# tag the image with additional versions
docker tag $imageid col/api:1.0.1
docker tag $imageid col/api:1.0.2
# check that we have 3 images:
docker images | grep col
# you should see something like this:
col/api   1.0.0    35af2c13521b   1 min ago   255 MB
col/api   1.0.1    35af2c13521b   1 min ago   255 MB
col/api   1.0.2    35af2c13521b   1 min ago   255 MB

Create the Service via Helm

Now we can create the service and test the A/B traffic routing. For istio to perform traffic routing, pods require a sidecar. Fortunately we can tell istio to autoinject the sidecar so we can keep this plumbing out of our application code. Let's enable autoinjection of the sidecar for a namespace called col.

# create a namespace
kubectl create ns col
# label the namespace to enable autoinjection of the istio sidecar
kubectl label ns col istio-injection=enabled

Now we can install the service. The default chart installs 2 deployments - one for version 1.0.0 of the service and one for version 1.0.1. The traffic rule routes 100% of traffic to the "blue" deployment (1.0.0) initially.

# cd to repo root
helm install --name cols-api --namespace col helm/cols-api --set releaseNumber=1.0.1
# get the state of the pods and the value of the tag label
kubectl get po -n col -Ltag

# ouput should be something like this:
NAME                             READY     STATUS    RESTARTS   AGE       TAG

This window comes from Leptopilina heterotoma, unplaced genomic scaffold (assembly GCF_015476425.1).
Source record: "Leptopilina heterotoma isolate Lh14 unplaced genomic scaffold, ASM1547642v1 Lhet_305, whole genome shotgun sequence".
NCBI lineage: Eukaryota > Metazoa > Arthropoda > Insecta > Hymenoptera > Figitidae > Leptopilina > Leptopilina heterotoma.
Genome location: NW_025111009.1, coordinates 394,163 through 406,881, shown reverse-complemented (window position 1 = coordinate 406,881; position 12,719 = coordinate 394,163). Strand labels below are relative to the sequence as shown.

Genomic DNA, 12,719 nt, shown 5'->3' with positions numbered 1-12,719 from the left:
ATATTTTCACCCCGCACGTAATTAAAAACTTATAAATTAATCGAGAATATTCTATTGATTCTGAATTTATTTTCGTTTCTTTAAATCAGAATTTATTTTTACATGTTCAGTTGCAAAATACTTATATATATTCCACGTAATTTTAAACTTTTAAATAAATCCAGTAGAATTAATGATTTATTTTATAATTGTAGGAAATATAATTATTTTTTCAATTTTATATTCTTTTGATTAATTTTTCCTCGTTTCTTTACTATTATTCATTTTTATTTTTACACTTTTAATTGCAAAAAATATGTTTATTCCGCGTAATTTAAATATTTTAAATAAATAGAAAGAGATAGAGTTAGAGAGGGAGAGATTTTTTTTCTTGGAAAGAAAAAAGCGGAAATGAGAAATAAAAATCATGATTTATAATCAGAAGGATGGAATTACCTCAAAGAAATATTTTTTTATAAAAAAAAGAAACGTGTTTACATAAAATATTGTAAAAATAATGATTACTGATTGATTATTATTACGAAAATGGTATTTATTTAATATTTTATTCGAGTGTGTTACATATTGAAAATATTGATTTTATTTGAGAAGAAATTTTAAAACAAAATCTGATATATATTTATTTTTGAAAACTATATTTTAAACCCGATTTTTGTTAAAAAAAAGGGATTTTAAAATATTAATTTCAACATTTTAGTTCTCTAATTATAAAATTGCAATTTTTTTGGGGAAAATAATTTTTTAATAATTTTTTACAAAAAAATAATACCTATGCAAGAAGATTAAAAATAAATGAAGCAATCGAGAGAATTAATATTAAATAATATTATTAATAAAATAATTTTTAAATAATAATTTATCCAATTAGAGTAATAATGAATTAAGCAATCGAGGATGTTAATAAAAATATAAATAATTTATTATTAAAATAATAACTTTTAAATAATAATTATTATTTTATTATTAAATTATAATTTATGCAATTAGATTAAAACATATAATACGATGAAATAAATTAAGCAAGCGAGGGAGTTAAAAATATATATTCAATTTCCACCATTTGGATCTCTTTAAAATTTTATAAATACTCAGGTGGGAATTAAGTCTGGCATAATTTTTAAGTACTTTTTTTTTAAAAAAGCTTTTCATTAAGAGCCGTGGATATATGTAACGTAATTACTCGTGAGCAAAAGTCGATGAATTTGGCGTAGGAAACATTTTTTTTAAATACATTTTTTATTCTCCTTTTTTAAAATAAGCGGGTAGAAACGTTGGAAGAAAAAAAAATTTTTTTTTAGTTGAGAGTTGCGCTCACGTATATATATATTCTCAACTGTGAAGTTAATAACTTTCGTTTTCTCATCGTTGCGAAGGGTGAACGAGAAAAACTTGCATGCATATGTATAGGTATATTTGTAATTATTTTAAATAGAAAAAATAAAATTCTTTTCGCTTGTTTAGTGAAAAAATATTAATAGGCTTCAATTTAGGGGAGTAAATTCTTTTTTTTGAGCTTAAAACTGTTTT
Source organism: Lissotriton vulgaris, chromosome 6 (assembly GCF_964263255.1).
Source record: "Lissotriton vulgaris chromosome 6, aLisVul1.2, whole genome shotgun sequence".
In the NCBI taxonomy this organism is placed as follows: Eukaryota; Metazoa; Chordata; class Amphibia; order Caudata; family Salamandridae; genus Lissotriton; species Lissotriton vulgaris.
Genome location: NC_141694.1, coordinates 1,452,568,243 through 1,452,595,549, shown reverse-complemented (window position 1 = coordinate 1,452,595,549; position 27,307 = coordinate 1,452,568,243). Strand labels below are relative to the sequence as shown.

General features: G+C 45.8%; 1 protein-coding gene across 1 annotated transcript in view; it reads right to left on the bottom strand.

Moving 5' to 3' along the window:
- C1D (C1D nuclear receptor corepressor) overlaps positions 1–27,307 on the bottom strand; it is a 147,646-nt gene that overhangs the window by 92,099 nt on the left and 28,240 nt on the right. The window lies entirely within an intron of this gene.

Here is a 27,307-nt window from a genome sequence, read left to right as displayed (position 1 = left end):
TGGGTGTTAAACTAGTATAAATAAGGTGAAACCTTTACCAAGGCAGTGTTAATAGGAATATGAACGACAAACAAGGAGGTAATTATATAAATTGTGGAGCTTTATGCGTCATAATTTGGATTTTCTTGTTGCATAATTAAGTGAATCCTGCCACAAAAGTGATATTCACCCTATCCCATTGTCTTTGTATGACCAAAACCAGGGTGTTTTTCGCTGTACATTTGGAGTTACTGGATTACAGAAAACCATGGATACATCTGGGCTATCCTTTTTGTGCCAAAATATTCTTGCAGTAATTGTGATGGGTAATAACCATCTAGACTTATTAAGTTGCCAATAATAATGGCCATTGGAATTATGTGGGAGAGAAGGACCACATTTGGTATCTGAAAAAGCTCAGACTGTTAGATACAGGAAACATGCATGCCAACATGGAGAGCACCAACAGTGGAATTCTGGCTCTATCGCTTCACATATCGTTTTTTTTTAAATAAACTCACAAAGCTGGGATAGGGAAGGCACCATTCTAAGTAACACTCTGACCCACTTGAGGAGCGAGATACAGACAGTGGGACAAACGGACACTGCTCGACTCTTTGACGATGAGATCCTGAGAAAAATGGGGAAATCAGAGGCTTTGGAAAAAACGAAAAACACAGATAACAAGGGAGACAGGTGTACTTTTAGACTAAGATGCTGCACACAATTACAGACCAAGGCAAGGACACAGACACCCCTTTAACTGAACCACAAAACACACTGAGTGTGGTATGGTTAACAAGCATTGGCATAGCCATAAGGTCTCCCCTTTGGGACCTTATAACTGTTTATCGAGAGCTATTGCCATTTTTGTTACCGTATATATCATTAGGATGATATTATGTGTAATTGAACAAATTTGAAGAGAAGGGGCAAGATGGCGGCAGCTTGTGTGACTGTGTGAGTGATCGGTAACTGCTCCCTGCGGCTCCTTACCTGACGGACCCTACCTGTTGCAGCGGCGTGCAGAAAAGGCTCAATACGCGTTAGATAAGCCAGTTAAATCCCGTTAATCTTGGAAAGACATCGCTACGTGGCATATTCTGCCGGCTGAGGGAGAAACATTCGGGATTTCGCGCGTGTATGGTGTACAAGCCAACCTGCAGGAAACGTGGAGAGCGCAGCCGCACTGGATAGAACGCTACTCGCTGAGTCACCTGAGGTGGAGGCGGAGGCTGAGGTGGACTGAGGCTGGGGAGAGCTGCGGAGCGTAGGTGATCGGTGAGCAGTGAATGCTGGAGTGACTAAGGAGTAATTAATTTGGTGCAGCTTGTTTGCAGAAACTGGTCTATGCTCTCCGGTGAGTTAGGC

cols-api-blue-dcf4cd457-48gjm    2/2       Running   0          1m        1.0.0
cols-api-green-5d4dc85d4-26j95   2/2       Running   0          1m        1.0.1

Make sure you wait for the pods to be READY 2/2 and STATUS Running.

Note: There are 2 containers in each pod because istio injected the sidecar for us.

Test that the service and istio gateway are working correctly:

curl http://localhost:31380/api/version
1.0.0⏎

A/B Testing

There are 2 deployments at the moment: cols-api-blue and cols-api-green. Let's check the deployments and the tag label:

kubectl get deploy -n col -Ltag
NAME             DESIRED   CURRENT   UP-TO-DATE   AVAILABLE   AGE       TAG
cols-api-blue    1         1         1            1           55m       1.0.0
cols-api-green   1         1         1            1           55m       1.0.1

Even though the green deployment is running version 1.0.1, we are only getting responses from version 1.0.0 since the gateway is routing 100% of traffic to the blue deployment. Let's test this by running the console in load test mode:

cd console
dotnet run load http://localhost:32012/api/version
Starting load test
Time: 2937 ms
Total calls: 984
  -- version [1.0.0], percentage [100]
Average call response time: 2.98475609756098 ms

Even though there were some transient errors (16 in fact) we see that the only response we're getting from the gateway is version 1.0.0.

Let's route 20% of traffic to the new version (in the green deployment) and then re-run the console test: